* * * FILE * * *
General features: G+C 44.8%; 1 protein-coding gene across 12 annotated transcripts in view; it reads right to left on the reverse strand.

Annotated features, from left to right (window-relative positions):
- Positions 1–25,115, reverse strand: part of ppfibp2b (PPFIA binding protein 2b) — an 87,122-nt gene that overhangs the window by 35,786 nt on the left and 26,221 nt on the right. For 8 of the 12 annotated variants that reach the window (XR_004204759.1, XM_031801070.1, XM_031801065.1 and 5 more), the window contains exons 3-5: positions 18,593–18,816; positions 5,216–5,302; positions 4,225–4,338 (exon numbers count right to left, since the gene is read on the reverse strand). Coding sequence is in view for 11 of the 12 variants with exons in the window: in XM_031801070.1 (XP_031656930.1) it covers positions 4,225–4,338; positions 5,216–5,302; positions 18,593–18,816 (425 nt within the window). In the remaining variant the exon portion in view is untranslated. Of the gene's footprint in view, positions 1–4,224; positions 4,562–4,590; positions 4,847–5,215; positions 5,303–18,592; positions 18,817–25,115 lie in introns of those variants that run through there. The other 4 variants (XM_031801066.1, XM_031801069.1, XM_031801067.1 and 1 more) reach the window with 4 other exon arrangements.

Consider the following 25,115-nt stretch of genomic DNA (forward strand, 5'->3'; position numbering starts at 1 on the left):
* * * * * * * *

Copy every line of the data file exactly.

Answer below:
General features: G+C 44.8%; 1 protein-coding gene across 12 annotated transcripts in view; it reads right to left on the reverse strand.

Annotated features, from left to right (window-relative positions):
- Positions 1–25,115, reverse strand: part of ppfibp2b (PPFIA binding protein 2b) — an 87,122-nt gene that overhangs the window by 35,786 nt on the left and 26,221 nt on the right. For 8 of the 12 annotated variants that reach the window (XR_004204759.1, XM_031801070.1, XM_031801065.1 and 5 more), the window contains exons 3-5: positions 18,593–18,816; positions 5,216–5,302; positions 4,225–4,338 (exon numbers count right to left, since the gene is read on the reverse strand). Coding sequence is in view for 11 of the 12 variants with exons in the window: in XM_031801070.1 (XP_031656930.1) it covers positions 4,225–4,338; positions 5,216–5,302; positions 18,593–18,816 (425 nt within the window). In the remaining variant the exon portion in view is untranslated. Of the gene's footprint in view, positions 1–4,224; positions 4,562–4,590; positions 4,847–5,215; positions 5,303–18,592; positions 18,817–25,115 lie in introns of those variants that run through there. The other 4 variants (XM_031801066.1, XM_031801069.1, XM_031801067.1 and 1 more) reach the window with 4 other exon arrangements.

Consider the following 25,115-nt stretch of genomic DNA (forward strand, 5'->3'; position numbering starts at 1 on the left):